15. We prohibit the building or use of warming fires while hunting (see § 27.95 of this chapter). We only allow campfires in conjunction with camping, day-use activities on beaches, or on the ice while ice fishing using only dead wood on the ground, or materials brought onto the refuge such as charcoal or firewood. You must remove any unused firewood brought onto the refuge upon departure due to threat of invasive insects.
16. We prohibit all vehicle use on or across refuge lands at any time except on designated routes of travel or on the ice over navigable waters accessed from boat landings. We prohibit parking beyond vehicle control barriers or on grass or other vegetation. You may not park or operate vehicles in a manner that obstructs or impedes any road, trail, fire lane, boat ramp, access gate, or other facility or in a manner that creates a safety hazard or endangers any person, property, or environmental feature. We may impound any vehicle left parked in violation at the owner's expense (see § 27.31 of this chapter).
17. We require that you keep all refuge lands clean during your period of use or occupancy. At all times you must keep all refuse, trash, and litter contained in bags or other suitable containers and not left scattered on the ground or in the water. You must remove all personal property, refuse, trash, and litter immediately upon vacating a site. We consider animal carcasses and spent shells to be litter (see § 27.94 of this chapter).
B. Upland Game Hunting. We allow hunting of upland game on areas of the refuge designated by the refuge manager and shown on maps available at refuge offices in accordance with State regulations. We prohibit upland game hunting from March 16 through August 31 each year except for spring wild turkey hunting, and squirrel hunting on the Illinois portion of the refuge. All upland game hunting is subject to the following conditions:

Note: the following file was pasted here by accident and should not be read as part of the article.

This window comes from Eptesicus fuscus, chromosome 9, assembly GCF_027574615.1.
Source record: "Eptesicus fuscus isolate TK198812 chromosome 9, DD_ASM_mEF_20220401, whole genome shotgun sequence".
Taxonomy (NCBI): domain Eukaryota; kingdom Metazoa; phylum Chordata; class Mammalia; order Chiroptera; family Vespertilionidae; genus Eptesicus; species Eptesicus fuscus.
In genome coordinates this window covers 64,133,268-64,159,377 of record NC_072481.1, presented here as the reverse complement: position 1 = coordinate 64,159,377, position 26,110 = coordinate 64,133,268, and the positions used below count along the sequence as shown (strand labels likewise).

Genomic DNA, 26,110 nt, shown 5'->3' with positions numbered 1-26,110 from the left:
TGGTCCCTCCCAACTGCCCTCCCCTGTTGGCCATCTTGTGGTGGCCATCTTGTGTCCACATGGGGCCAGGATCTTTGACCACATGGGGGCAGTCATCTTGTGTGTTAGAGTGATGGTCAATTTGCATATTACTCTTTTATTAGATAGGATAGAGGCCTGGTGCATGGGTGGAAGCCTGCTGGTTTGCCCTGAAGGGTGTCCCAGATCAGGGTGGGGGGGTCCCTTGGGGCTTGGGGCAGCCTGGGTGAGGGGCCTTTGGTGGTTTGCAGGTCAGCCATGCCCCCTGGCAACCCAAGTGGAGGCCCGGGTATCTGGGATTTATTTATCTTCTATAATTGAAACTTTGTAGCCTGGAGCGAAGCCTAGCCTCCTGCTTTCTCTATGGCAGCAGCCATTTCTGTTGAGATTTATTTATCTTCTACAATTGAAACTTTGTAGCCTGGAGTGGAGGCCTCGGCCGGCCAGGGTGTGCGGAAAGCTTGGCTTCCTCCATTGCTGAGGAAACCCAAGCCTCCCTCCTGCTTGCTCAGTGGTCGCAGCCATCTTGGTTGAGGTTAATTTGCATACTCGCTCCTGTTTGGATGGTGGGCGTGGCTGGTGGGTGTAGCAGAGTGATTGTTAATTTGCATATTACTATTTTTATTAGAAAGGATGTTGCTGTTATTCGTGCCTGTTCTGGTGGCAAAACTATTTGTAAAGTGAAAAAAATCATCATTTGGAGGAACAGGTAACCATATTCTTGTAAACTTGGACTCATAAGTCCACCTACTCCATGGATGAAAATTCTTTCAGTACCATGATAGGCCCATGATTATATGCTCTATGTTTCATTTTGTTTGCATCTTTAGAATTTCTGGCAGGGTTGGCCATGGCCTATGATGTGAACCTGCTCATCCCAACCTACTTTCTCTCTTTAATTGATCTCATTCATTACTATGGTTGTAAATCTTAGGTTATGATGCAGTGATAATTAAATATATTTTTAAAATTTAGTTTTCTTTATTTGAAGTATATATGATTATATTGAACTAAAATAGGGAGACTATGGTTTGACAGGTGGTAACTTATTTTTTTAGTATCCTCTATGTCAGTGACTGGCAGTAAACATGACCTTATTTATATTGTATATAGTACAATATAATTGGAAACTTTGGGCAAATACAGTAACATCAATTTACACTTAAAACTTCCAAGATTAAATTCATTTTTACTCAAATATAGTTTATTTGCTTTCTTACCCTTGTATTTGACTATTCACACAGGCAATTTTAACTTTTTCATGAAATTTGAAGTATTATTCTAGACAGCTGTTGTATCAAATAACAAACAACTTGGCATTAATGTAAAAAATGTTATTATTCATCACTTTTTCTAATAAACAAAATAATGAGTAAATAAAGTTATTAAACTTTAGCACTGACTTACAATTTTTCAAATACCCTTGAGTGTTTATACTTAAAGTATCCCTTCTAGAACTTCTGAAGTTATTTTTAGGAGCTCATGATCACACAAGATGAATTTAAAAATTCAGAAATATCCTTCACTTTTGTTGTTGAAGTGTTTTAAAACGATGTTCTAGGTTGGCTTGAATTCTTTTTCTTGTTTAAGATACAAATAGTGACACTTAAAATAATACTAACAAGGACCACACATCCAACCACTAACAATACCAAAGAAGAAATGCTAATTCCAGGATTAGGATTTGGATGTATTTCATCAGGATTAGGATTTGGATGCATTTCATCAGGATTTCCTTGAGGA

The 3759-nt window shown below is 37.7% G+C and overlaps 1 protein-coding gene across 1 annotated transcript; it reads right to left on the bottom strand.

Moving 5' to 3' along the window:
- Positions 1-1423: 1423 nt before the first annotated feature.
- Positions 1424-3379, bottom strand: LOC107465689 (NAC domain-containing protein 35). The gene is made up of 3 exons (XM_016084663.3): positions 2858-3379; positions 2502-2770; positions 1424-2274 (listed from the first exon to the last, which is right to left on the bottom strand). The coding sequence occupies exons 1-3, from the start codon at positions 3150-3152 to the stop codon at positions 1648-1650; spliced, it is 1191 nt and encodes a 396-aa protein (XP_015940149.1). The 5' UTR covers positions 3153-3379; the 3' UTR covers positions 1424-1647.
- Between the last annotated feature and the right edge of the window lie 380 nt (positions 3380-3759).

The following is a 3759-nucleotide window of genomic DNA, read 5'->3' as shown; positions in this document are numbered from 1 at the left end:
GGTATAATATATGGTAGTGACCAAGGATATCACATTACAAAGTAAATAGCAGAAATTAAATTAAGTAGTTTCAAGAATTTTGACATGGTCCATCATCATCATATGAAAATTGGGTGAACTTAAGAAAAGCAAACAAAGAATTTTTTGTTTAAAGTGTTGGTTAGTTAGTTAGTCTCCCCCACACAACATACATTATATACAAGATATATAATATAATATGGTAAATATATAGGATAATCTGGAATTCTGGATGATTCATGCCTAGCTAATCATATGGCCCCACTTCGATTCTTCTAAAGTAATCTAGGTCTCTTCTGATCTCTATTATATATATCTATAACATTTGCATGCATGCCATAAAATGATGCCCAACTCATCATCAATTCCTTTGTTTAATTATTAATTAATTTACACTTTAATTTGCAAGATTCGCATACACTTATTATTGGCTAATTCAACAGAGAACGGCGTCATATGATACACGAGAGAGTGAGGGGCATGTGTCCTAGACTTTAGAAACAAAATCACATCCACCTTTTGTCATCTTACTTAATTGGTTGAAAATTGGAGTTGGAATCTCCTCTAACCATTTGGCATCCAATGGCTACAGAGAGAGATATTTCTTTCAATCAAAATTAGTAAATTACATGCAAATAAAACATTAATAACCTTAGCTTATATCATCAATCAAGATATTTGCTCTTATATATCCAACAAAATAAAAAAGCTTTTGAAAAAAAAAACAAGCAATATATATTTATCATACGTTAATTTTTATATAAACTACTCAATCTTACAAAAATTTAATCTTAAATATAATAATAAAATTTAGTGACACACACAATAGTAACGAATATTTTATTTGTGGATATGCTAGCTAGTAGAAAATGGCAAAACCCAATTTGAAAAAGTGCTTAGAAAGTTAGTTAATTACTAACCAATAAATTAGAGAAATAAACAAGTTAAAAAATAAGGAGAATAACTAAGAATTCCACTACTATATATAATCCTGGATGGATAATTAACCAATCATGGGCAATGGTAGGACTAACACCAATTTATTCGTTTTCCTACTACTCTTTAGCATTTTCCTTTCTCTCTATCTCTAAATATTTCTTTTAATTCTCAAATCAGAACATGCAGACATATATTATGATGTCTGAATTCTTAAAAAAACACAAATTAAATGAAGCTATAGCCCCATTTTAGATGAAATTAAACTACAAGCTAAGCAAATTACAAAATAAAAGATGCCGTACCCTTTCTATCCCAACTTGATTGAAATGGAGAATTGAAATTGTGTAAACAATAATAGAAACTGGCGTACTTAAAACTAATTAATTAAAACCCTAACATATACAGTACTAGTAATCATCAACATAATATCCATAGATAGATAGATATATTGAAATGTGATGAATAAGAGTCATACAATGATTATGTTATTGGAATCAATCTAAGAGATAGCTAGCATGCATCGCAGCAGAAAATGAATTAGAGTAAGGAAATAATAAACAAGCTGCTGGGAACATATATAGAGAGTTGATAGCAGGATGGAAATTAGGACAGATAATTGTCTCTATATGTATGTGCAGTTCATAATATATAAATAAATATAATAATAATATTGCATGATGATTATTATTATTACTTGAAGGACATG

1. Condition A1 applies.
2. We prohibit the carrying, possessing, or discharging of firearms (including dog training pistols and dummy launchers), air guns, or any other weapons on the refuge, unless you are a licensed hunter or trapper engaged in authorized activities during established seasons, in accordance with Federal, State, and local regulations. We prohibit target practice on the refuge (see §§ 27.42 and 27.43 of this chapter).
3. In areas posted and shown on maps as “No Entry—Sanctuary,” we prohibit entry and upland game hunting at all times. In areas posted and shown on maps as “No Entry—Sanctuary October 1 to end of state duck hunting season,” we allow upland game hunting beginning the day after the respective State duck hunting season until upland game season closure or March 15, whichever comes first, except we allow spring turkey hunting during State seasons. We describe these areas more fully in Condition A2.
4. In areas posted and shown on maps as “Area Closed” and “Area Closed—No Motors,” we allow upland game hunting beginning the day after the respective State duck hunting season until upland game season closure or March 15, whichever comes first, except we allow spring turkey hunting during State seasons. We ask that you practice voluntary avoidance of these areas by any means or for any purpose from October 15 to the end of the respective State duck season. In areas also marked “Area Closed—No Motors,” we prohibit the use of motors on watercraft from October 15 to the end of the respective State duck season. We describe these areas more fully in Condition A3.
5. In areas posted and shown on maps as “No Hunting Zone” or “No Hunting or Trapping Zone,” we prohibit upland game hunting at all times. You must unload and encase firearms in these areas. We describe these areas more fully in Condition A4.
6. We prohibit hunting of upland game within 50 yards (45 m) of the Great River Trail at Thomson Prairie, within 150 yards (135 m) of the Great River Trail at Mesquaki Lake, and within 400 yards (360 m) of the Potter's Marsh Managed Hunt area, all in or near Pool 13, Illinois.
7. You may only use or possess approved nontoxic shot shells while in the field, including shot shells used for hunting wild turkey (see § 32.2(k)).
8. We prohibit the shining of a light to locate any animal on the refuge except at the point of kill for species specified in respective State night or artificial light hunting regulations (see § 27.73 of this chapter). You may use lights to find your way. We prohibit the distribution of bait or feed, the hunting over bait or feed, and the use or possession of any drug on any arrow for bow hunting (see § 32.2(g) and (h)). You must comply with all other hunt method regulations of the respective State on the refuge.